Newsroom
Report: housing and schools in Richmond continue to be segregated

New study, co-authored by VCU SOE’s Siegel-Hawley, offers range of public policy solutions

Results of a study co-authored by Dr. Genevieve Siegel-Hawley of the VCU School of Education's Department of Educational Leadership found that as the Richmond area becomes more diverse, housing and schools continue to be segregated.

Dr. Genevieve Siegel-Hawley

Dr. Genevieve Siegel-Hawley

“In Virginia, the public education system remains very segregated and like much of the country, racial isolation in schools is intensifying,” the authors wrote. “The fact is, schools today are still separate and continue to be unequal.”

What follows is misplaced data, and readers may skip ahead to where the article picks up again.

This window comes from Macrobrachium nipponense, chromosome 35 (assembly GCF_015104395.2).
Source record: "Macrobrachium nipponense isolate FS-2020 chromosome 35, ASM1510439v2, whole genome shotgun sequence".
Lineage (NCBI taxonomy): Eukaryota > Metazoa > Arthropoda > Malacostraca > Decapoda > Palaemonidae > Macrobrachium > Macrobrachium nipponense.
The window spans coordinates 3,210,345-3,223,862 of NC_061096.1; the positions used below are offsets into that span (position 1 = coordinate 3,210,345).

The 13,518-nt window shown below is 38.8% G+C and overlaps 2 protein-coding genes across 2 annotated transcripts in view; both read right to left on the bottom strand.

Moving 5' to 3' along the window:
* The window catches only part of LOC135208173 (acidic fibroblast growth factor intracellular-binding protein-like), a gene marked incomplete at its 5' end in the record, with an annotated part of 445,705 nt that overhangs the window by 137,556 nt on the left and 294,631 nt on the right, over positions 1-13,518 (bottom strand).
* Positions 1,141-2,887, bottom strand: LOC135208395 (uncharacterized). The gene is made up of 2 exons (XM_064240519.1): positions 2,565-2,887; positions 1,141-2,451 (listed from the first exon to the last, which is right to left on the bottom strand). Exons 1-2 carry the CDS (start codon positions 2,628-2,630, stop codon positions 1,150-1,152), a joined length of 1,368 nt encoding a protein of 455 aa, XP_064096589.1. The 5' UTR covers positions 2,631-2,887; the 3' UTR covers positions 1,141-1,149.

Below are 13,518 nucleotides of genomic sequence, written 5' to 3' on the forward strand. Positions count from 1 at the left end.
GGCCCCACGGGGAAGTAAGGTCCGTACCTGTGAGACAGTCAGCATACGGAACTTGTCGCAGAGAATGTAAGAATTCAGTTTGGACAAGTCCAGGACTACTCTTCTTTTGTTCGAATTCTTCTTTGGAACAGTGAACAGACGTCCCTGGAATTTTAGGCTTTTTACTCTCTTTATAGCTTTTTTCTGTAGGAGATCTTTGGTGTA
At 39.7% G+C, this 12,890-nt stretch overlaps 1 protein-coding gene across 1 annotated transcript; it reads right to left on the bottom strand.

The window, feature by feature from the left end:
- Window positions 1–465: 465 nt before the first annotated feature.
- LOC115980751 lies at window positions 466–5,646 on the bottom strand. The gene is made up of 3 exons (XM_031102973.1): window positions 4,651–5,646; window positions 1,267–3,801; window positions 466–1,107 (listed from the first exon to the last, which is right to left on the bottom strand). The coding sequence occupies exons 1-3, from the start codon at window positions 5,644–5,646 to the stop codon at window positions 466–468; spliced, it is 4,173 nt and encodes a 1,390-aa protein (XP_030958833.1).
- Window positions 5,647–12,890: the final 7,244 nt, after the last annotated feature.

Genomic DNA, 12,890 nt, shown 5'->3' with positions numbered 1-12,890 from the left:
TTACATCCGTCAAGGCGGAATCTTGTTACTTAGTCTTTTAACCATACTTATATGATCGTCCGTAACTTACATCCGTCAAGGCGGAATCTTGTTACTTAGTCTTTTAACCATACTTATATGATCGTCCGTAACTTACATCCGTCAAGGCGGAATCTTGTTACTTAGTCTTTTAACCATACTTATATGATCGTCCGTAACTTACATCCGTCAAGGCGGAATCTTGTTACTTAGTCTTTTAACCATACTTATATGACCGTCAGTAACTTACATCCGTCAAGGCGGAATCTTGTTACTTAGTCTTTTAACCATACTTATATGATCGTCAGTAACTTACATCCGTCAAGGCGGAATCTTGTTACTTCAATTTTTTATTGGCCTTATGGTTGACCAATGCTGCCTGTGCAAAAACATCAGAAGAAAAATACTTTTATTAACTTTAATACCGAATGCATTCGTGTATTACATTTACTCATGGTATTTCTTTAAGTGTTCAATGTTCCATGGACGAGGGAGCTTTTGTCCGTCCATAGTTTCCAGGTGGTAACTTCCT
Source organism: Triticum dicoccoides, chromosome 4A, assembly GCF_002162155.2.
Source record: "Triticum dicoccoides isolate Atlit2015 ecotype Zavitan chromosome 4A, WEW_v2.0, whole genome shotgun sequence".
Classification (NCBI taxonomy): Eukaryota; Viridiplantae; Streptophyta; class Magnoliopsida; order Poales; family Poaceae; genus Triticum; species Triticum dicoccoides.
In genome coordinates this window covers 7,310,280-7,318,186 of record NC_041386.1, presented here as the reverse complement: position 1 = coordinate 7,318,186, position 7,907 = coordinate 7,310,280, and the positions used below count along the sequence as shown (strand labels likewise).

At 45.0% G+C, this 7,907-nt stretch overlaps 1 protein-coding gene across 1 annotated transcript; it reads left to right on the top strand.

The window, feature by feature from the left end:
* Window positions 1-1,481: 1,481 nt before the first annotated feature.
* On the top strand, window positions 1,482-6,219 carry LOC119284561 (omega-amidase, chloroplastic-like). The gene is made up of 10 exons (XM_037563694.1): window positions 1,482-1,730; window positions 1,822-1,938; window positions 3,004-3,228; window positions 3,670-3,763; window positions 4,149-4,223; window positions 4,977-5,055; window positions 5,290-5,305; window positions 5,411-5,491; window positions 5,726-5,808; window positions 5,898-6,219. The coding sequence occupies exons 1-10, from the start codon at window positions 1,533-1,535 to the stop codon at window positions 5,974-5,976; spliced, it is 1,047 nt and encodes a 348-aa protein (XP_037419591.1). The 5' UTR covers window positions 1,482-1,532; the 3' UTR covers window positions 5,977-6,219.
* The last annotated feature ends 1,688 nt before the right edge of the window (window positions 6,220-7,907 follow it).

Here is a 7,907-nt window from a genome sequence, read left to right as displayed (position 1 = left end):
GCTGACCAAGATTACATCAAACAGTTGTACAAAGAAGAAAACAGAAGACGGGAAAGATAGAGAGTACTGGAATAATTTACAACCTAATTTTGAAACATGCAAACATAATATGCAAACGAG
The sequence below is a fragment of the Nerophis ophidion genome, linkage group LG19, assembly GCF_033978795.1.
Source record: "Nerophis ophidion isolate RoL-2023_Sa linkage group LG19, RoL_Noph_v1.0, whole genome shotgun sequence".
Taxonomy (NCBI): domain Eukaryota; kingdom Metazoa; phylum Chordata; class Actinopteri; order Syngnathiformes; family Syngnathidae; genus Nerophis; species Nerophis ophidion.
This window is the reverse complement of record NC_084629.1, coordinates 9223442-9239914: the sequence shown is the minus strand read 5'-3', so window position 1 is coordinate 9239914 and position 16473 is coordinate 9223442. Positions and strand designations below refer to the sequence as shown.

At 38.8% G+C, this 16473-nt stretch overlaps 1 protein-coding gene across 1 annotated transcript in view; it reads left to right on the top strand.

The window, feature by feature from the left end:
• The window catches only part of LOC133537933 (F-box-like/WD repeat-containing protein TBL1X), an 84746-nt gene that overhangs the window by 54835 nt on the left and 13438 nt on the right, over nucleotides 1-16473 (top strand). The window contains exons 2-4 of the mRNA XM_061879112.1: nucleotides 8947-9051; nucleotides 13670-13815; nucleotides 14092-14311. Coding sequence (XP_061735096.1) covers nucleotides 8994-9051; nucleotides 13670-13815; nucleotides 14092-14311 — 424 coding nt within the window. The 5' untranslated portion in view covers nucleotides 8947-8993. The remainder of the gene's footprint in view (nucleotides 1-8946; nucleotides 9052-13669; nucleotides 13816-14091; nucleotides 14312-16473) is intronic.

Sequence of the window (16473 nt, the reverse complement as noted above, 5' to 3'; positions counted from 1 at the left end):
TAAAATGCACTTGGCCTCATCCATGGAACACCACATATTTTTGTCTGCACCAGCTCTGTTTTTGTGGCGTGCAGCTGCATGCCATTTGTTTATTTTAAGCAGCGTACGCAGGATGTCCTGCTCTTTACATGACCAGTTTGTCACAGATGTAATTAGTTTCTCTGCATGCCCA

According to the report, students and their families from minority segregated communities face higher levels of poverty, higher unemployment, lower levels of educational attainment and worse health measures.

“Compounded, these differences have lasting influences on students’ educational attainment and future success,” the authors wrote.

The report, which offers a range of public policy solutions to achieve more equitable access to high opportunity schools and neighborhoods, was completed this summer after three years of work. In addition to Siegel-Hawley, co-authors were Brian Koziol of Housing Opportunities Made Equal of Virginia; and John Moeser, Taylor Holden, and Tom Shields, all of the University of Richmond.

The full report is available here.